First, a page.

Every company, throughout its lifecycle from inception to maturity, experiences the need to adapt and restructure existing systems, processes and even teams. It is an inevitability. Organizations that quickly identify that need when the time is right continue along their growth trajectory. Those that don't, struggle and often fail.
As a former Navy SEAL, I have witnessed these types of ongoing changes in the SEAL Teams since 9-11. The ever-evolving War on Terror has required that we continually adapt our tactics in order to thwart terrorism and stay relevant as a special operations fighting force. We have improved the way we train, changed the way we fight, and brought previously outsourced capabilities in-house.
Good leaders understand when the time for change has come and proactively take appropriate measures for the necessary transformations to occur. Here are nine signs to watch for as your company grows.
Profit growth has come to a screeching halt. If your business historically has had growing (or at least consistent) profit margins that then start shrinking for an extended period of time, there is a problem. This is a sign that you need to audit you Cost of Goods Sold, salary to revenue ratio, and overall expenses. Some or all of these things are causing your net operating income to shrink. Regularly examining the books will help mitigate any surprises.
Turnover is high. This includes both employee and client turnover. Both need to be watched closely. If your customers start leaving it probably means they are no longer satisfied with your products or services and are willing to try other providers. There are many internal and external factors that come in to play. Building great relationships with your customers and constantly seeking new ways to make their lives better will ensure long lasting partnerships.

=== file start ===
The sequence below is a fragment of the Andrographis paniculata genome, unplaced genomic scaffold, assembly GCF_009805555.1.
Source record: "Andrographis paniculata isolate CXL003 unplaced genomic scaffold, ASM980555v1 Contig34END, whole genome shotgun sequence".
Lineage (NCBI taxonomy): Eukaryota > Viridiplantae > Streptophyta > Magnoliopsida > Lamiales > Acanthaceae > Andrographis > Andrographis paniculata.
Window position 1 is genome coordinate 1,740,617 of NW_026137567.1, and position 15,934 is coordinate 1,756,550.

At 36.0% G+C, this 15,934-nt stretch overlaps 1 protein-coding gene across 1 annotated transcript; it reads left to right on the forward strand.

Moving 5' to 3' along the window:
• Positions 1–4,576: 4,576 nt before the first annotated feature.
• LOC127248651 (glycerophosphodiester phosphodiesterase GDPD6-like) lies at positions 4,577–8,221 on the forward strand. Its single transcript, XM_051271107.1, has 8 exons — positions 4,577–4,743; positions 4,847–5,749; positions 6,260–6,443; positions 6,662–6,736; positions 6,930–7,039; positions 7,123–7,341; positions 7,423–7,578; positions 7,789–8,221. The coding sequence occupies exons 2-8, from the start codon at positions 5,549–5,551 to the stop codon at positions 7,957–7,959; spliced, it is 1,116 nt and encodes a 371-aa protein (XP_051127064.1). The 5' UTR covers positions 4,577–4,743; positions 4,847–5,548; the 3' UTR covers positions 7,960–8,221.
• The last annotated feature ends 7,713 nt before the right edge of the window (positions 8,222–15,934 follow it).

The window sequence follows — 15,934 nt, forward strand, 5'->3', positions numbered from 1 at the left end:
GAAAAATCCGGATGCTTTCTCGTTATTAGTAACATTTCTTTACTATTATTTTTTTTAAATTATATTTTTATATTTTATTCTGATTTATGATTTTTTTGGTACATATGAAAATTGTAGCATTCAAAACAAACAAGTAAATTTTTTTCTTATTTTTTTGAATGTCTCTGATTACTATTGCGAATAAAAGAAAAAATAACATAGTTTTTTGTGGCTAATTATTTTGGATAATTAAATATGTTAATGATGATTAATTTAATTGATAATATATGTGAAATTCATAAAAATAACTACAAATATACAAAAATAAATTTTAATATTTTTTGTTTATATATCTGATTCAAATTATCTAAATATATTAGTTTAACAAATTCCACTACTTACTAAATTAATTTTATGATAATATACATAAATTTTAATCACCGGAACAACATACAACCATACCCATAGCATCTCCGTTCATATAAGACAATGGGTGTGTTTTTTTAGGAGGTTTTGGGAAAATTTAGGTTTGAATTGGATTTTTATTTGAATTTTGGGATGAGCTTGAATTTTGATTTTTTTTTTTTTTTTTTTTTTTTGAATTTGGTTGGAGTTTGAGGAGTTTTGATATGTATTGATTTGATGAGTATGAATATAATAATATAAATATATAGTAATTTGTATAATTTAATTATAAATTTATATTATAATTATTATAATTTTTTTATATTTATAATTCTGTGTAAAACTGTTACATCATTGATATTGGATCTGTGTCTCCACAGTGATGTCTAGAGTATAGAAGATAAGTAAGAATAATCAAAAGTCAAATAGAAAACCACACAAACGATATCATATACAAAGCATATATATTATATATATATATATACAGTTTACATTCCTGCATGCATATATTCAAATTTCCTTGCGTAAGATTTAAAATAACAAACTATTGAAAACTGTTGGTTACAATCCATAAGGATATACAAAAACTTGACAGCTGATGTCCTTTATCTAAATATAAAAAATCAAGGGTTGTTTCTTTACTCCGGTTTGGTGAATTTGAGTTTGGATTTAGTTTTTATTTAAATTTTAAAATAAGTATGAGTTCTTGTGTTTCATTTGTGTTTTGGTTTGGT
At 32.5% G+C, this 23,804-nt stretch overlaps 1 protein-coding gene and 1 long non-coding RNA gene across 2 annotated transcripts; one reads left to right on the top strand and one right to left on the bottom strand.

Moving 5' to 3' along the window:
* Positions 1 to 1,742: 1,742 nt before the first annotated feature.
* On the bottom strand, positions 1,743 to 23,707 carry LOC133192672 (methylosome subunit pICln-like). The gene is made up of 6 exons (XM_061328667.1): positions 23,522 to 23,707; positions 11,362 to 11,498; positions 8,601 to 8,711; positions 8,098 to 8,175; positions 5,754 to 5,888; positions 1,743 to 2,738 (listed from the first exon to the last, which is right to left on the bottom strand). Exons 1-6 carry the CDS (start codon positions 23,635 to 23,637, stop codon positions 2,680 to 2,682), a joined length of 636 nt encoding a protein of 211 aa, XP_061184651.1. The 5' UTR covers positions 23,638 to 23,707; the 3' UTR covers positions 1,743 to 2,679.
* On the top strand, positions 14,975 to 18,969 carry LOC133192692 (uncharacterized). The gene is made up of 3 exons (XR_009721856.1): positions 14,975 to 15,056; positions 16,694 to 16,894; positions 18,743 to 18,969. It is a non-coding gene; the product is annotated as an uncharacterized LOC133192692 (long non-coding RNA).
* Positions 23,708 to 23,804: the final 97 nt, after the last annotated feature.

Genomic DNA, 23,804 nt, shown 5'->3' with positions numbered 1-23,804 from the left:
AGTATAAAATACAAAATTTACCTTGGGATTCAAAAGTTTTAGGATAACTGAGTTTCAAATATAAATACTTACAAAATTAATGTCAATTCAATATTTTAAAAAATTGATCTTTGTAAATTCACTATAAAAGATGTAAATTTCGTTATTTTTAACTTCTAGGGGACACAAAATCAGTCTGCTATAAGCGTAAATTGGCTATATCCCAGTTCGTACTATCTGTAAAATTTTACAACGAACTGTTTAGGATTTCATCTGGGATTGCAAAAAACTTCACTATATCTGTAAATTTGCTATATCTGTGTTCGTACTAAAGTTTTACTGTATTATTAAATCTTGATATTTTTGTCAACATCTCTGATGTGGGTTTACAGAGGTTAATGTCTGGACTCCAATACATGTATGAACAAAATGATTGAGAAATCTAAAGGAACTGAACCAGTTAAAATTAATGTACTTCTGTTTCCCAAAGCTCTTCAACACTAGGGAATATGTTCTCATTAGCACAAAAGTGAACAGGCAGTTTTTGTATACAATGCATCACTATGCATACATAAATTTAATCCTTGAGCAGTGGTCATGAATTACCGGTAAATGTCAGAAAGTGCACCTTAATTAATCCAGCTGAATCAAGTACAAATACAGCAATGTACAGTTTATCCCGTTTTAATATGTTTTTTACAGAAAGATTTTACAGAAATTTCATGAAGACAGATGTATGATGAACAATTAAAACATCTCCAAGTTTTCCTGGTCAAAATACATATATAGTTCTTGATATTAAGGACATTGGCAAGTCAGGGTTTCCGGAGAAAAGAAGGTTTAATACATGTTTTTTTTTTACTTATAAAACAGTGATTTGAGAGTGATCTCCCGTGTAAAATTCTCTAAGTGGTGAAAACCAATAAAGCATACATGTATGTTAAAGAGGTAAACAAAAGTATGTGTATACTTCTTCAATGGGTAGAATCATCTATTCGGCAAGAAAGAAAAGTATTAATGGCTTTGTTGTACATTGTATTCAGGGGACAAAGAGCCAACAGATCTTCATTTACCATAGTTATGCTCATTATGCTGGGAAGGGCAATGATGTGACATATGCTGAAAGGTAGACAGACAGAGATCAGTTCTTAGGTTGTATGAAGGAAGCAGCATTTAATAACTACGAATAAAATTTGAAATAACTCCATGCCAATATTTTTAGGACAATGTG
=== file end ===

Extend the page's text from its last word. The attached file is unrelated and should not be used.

Similarly, if your business starts turning into a revolving door where team members are coming and going, something needs to change. There could be morale issues, similar companies with more competitive compensation, or needed change going unaddressed by management. But if you start seeing a pattern, be sure to pay attention to feedback and have a comprehensive exit interview process. Employee frustration is infectious and will spread if not treated with the appropriate level of attention.
Morale is low. There are countless issues that can negatively affect morale. But some of the major themes include poor management, broken promises, constructive feedback being ignored, cancerous team members being allowed to remain at the company, or favoritism. For the purpose of this topic however, I want to focus on feedback being ignored. When management realizes that drastic change is needed, it is quite common that the team has been begging for this change for some time. So management needs to make sure they are listening to their team members and applying that feedback towards making improvements in the way the company does business. Don't get into a "too little too late" situation.